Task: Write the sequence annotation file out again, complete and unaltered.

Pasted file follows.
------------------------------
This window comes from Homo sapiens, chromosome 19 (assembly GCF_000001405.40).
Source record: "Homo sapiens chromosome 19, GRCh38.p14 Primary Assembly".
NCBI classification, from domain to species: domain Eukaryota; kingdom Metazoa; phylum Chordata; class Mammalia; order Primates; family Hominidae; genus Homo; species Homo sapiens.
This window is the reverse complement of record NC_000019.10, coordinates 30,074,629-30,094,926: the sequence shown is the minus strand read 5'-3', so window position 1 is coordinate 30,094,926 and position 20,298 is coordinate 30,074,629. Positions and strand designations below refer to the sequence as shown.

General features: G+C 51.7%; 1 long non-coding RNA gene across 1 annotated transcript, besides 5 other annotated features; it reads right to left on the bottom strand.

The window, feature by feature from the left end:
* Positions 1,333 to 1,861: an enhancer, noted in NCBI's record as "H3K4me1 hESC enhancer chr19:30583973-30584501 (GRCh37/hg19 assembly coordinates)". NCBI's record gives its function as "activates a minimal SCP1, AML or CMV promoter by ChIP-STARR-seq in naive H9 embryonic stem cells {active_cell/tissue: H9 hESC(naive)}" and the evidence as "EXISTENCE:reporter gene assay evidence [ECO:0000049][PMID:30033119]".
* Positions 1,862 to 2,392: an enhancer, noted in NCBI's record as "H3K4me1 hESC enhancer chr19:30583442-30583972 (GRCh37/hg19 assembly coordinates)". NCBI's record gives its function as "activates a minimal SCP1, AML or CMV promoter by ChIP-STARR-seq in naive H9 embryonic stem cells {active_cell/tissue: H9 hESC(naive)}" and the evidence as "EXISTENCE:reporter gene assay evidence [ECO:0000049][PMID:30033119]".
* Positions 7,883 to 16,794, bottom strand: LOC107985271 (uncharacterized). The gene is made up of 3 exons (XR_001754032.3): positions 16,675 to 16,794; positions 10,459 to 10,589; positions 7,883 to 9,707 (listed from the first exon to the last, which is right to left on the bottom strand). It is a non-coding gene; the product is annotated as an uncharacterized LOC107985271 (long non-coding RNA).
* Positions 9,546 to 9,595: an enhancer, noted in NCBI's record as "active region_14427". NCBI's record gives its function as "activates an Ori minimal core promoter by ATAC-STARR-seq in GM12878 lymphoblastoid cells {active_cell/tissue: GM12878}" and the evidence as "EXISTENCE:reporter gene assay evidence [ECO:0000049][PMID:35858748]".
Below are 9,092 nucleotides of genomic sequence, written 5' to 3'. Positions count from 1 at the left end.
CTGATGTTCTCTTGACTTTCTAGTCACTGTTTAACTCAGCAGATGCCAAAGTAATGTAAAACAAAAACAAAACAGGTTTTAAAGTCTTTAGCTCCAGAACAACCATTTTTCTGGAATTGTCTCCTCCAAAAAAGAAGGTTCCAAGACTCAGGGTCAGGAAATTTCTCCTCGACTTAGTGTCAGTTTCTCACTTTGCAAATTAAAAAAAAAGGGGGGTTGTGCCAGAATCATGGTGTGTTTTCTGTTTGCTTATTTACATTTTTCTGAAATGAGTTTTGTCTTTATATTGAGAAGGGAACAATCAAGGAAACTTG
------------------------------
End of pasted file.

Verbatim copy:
This window comes from Homo sapiens, chromosome 19 (assembly GCF_000001405.40).
Source record: "Homo sapiens chromosome 19, GRCh38.p14 Primary Assembly".
NCBI classification, from domain to species: domain Eukaryota; kingdom Metazoa; phylum Chordata; class Mammalia; order Primates; family Hominidae; genus Homo; species Homo sapiens.
This window is the reverse complement of record NC_000019.10, coordinates 30,074,629-30,094,926: the sequence shown is the minus strand read 5'-3', so window position 1 is coordinate 30,094,926 and position 20,298 is coordinate 30,074,629. Positions and strand designations below refer to the sequence as shown.

General features: G+C 51.7%; 1 long non-coding RNA gene across 1 annotated transcript, besides 5 other annotated features; it reads right to left on the bottom strand.

The window, feature by feature from the left end:
* Positions 1,333 to 1,861: an enhancer, noted in NCBI's record as "H3K4me1 hESC enhancer chr19:30583973-30584501 (GRCh37/hg19 assembly coordinates)". NCBI's record gives its function as "activates a minimal SCP1, AML or CMV promoter by ChIP-STARR-seq in naive H9 embryonic stem cells {active_cell/tissue: H9 hESC(naive)}" and the evidence as "EXISTENCE:reporter gene assay evidence [ECO:0000049][PMID:30033119]".
* Positions 1,862 to 2,392: an enhancer, noted in NCBI's record as "H3K4me1 hESC enhancer chr19:30583442-30583972 (GRCh37/hg19 assembly coordinates)". NCBI's record gives its function as "activates a minimal SCP1, AML or CMV promoter by ChIP-STARR-seq in naive H9 embryonic stem cells {active_cell/tissue: H9 hESC(naive)}" and the evidence as "EXISTENCE:reporter gene assay evidence [ECO:0000049][PMID:30033119]".
* Positions 7,883 to 16,794, bottom strand: LOC107985271 (uncharacterized). The gene is made up of 3 exons (XR_001754032.3): positions 16,675 to 16,794; positions 10,459 to 10,589; positions 7,883 to 9,707 (listed from the first exon to the last, which is right to left on the bottom strand). It is a non-coding gene; the product is annotated as an uncharacterized LOC107985271 (long non-coding RNA).
* Positions 9,546 to 9,595: an enhancer, noted in NCBI's record as "active region_14427". NCBI's record gives its function as "activates an Ori minimal core promoter by ATAC-STARR-seq in GM12878 lymphoblastoid cells {active_cell/tissue: GM12878}" and the evidence as "EXISTENCE:reporter gene assay evidence [ECO:0000049][PMID:35858748]".
Below are 9,092 nucleotides of genomic sequence, written 5' to 3'. Positions count from 1 at the left end.
CTGATGTTCTCTTGACTTTCTAGTCACTGTTTAACTCAGCAGATGCCAAAGTAATGTAAAACAAAAACAAAACAGGTTTTAAAGTCTTTAGCTCCAGAACAACCATTTTTCTGGAATTGTCTCCTCCAAAAAAGAAGGTTCCAAGACTCAGGGTCAGGAAATTTCTCCTCGACTTAGTGTCAGTTTCTCACTTTGCAAATTAAAAAAAAAGGGGGGTTGTGCCAGAATCATGGTGTGTTTTCTGTTTGCTTATTTACATTTTTCTGAAATGAGTTTTGTCTTTATATTGAGAAGGGAACAATCAAGGAAACTTG